Perspycacious, congress members will probably do exactly as you say. It isn't just congress that double dips, however. Regular state employees do it too. Sometimes it adds up to several hundred thousand dollars. Thank you for taking time to read and comment!

I know I'll be responding to another of your comments soon, but I want to wish you and your family a Merry Christmas now. One never knows what the future holds. I hope it holds a wonderful Christmas for you and yours, and a happy and healthy New Year to follow!

C E Clark (author) from North Texas on December 09, 2014:

Shyron, thank you dear friend for commenting, voting, and sharing this article!

Demas W Jasper from Today's America and The World Beyond on December 07, 2014:

Presumably, now that Congress has been paying that 6.2% of their salaries into Social Security, they may eventually also draw Social Security retirement funds, making them "triple dippers"? They will have enough creditable quarters, if they worked before and during time as state legislators, so let's presume they can eventually draw Social Security retirement, and after age 70 can also earn as much as they will, without those earnings diminishing their draw from Social Security. Wow!

Shyron E Shenko from Texas on December 07, 2014:

I just came back to read this again and share with followers.

Everyone should read this.

Voted up, UAI and shared

C E Clark (author) from North Texas on July 20, 2014:

Thank you for coming by Glenda. Always good to see you and I hope everything is well at your house. Yes, politicians have a knack for looking out for themselves, but I must tell you the state politicians are the worst. They are the ones who double dip and that often comes to way more than what most members of the U.S. Congress get. They all get way too much if you consider the situation most tax payers are in.

Glenda on July 17, 2014:

This is very upsetting to me. these people in our congress and senate make sure to take care of themselves don't they?

C E Clark (author) from North Texas on May 18, 2014:

Thank you for stopping by MG Singh.

Taking advantage of taxpayers and constituents is not a natural part of democracy. Democracy mainly means that the majority rules. Congress members are a long way from being the majority in a population of 317 million people.

Yes, what is happening with our elected officials is common, but that doesn't make it right. We the People have the ability to change things we do not like. That is one of the advantages of a democracy.

C E Clark (author) from North Texas on May 16, 2014:

Thank you Shyron, for your comments, the votes and share. You are so right in that many members of Congress are trying to make working class and poor people scapegoats for their own greed. The next one will be out soon. Blessings to you and John also.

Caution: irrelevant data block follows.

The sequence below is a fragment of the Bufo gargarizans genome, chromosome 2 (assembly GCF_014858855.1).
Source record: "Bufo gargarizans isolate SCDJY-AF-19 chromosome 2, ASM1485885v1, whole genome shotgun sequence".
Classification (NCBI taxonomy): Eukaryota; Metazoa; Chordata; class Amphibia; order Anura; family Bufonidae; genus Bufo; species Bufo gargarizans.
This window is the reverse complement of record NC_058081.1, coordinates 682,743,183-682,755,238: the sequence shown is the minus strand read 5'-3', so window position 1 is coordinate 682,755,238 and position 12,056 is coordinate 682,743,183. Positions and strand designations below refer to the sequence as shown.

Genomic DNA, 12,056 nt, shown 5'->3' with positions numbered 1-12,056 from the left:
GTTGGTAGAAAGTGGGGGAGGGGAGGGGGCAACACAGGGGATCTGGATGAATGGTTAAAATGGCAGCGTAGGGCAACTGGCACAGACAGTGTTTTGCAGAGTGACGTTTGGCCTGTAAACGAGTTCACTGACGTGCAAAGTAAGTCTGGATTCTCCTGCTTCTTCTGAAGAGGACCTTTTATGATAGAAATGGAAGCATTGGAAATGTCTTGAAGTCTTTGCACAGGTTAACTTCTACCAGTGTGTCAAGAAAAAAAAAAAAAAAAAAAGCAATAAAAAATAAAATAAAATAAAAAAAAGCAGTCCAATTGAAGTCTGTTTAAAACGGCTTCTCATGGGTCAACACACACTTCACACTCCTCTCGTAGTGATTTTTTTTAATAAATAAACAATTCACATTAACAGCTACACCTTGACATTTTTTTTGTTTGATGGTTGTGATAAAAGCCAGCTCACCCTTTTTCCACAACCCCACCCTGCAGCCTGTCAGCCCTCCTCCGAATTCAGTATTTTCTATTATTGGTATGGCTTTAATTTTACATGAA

MG Singh from UAE on May 11, 2014:

Such rules are everywhere. Nice post. By the way this is part of "democracy"

Shyron E Shenko from Texas on May 11, 2014:

Au fait, everyone needs to read this, so they know just what a career politician is and how they milk the system, all the while saying how poor people are milking the system.

Voted up, UAI and shared.

Thank you for writing this and can't wait for the next one.

Blessings to you my dear friend


C E Clark (author) from North Texas on May 11, 2014:

Peggy W, Thank you for taking the time to pin this article and share your thoughts. As you know from this hub congress members get automatic raises to their retirement every year without any fanfare so that we taxpayers notice it. I'm about to publish another similar hub, this time on state elected and appointed officials and hourly employees. The elected state officials are the ones who really clean up.

Peggy Woods from Houston, Texas on May 07, 2014:

Sharing this once again Au fait and pinning to Awesome HubPages. Sadly I do not envision anything changing in the foreseeable future.

C E Clark (author) from North Texas on March 16, 2014:

Thank you, Shyron, for sharing your thoughts. Term limits are unconstitutional whether for state elected offices or federal elected offices. Our Supreme Court ruled on that way back in May 1995. If you want them really badly, you could try to pass an amendment changing the Constitution of the United States. Good luck with that.

All Congress members and elected officials are already subject to term limits. All people have to do is get up off their pitooties and go to the polls on election day. If enough people agree that it's time someone be voted out and they do their civic duties to see that it happens (vote), that elected official's term will be limited then and there. Very simple.

It's been my observation that most people want term limits for the elected officials they don't like. Republicans want term limits for Democrats that are confounding their plans, and Democrats want term limits for Republicans who are confounding their plans. No one really wants term limits for elected officials they are happy with.

I have never heard a Democrat say they want term limits for any elected Democrat, and I have never heard any Republican say they want term limits for any elected Republican. Unless of course that official is a blue dog. I have no use for blue dogs -- I'd rather have the real McCoy. At least they're not pretending to be something they're not.

All people have to do is go to the polls and vote when the opportunity to do that presents itself. If enough other voters are in agreement, the incumbent will have their term limited to time served.